That sets the new enable-recursive-search option to false to search within an open directory. It also can be found using Dconf-Editor in the following hierarchy: org > gnome > nautilus > preferences. The obsession of the GNOME project team with minimalism is robbing user of some options and this would be a good one to have by default too. Maybe the others should be treated in the same way even if you need to use Gsettings or Dconf-Editor to change them so as to avoid clutter. Having GNOME Tweak Tool able to set them all would be even better.

A place for GNOME?

There has been a lot of doom and gloom spoken about the GNOME desktop environment and the project behind it. These days it seems to be the fashionable thing to go constantly criticising it, especially after what Linus Torvalds said. KDE went through the same sort of experience a few years ago and seems to have got far enough beyond it that some are choosing it in preference to GNOME. For a good while, it was the other way around.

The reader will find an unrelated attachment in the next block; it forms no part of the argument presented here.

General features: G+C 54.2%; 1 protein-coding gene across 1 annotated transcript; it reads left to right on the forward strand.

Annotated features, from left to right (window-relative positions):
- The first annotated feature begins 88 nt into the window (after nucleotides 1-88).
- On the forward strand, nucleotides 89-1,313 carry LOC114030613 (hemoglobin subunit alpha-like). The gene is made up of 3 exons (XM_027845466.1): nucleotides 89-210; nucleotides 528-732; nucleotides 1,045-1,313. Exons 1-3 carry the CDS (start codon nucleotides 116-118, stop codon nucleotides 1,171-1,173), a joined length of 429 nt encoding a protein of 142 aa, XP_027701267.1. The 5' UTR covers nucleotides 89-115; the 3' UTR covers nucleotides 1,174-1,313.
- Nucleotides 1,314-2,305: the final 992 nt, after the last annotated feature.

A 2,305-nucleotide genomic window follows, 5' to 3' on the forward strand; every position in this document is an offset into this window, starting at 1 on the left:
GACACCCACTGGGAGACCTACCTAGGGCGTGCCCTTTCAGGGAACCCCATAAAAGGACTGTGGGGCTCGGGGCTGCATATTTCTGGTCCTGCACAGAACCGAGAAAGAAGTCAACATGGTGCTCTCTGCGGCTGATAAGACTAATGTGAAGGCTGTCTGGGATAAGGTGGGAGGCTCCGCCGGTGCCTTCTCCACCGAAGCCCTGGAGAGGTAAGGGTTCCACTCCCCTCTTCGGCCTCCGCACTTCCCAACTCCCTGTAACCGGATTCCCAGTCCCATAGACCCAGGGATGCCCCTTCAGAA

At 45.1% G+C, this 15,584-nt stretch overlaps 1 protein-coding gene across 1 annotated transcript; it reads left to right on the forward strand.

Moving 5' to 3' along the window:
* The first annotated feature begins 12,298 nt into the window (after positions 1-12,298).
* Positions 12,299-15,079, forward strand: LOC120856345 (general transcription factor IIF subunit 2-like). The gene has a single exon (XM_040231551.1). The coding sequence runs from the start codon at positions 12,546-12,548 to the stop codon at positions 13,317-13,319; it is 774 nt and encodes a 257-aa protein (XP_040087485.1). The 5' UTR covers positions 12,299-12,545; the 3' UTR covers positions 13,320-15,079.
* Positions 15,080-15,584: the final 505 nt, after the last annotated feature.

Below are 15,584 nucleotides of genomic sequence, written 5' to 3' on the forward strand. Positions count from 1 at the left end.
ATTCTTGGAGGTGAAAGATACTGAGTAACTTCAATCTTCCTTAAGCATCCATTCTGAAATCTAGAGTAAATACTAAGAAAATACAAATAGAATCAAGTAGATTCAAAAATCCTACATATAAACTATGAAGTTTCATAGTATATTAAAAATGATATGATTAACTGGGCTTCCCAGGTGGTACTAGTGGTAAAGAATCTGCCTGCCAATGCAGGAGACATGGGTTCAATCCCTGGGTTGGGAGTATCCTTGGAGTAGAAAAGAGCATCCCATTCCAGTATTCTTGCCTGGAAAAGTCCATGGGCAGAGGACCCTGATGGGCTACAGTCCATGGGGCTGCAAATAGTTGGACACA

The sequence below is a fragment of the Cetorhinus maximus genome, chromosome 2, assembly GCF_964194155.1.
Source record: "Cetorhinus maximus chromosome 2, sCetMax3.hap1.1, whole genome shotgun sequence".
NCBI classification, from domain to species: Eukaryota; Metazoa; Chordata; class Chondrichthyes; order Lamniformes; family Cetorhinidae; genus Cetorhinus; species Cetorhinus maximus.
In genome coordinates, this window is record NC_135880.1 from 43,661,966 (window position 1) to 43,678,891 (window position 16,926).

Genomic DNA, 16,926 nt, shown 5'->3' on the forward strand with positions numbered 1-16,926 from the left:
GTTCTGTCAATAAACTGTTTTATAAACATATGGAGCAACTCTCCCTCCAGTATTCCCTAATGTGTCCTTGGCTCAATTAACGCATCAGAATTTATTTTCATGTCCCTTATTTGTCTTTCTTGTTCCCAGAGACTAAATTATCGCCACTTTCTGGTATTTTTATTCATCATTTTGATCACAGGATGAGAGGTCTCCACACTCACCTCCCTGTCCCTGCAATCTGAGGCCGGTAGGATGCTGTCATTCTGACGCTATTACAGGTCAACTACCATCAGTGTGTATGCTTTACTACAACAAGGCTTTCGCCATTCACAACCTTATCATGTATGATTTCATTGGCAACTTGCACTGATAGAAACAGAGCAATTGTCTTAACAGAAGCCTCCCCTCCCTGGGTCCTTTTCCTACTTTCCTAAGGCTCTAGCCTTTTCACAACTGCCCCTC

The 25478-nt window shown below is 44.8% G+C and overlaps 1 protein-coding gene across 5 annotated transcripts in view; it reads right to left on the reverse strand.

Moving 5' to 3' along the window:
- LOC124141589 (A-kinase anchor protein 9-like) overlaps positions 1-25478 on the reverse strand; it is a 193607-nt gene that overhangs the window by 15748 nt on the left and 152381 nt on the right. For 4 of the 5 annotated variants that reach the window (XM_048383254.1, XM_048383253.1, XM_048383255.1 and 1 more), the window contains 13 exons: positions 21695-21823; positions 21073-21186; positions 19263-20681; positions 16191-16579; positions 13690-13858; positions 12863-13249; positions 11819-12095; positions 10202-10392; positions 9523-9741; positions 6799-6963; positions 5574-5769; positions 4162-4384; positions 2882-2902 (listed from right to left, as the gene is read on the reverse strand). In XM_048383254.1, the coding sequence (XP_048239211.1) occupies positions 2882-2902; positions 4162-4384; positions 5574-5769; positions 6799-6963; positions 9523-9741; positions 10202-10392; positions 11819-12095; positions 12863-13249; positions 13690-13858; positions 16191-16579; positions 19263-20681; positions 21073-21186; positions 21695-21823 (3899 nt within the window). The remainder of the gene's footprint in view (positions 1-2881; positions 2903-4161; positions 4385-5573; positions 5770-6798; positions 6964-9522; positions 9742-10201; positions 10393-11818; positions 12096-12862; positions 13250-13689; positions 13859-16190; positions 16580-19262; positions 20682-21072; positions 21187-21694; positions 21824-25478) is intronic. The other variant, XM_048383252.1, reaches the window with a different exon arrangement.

Since its inception, the GNOME Shell has attracted a lot of adverse comment. However, since my first encounter, it has grown on me to the point that I add it to Ubuntu and Linux Mint and use it as my default desktop environment instead of Unity, Mate or Cinnamon. The first of these may not be so surprising because of the unique approach has been taken. The use of lenses and an application launch bar are items to which I could adapt but its the merging of application menus and title bars with the top panel of the desktop that really puts me off it. Application window buttons can be moved to the right everywhere but on this global menu so I tend to view things from afar instead of using it everyday. There just is something about the experience that won’t grow on me. Strangely, that also applies to my impressions of KDE albeit in a different; there just is something less slick about the appearance of the bottom panel, the plasmoids and other items like them.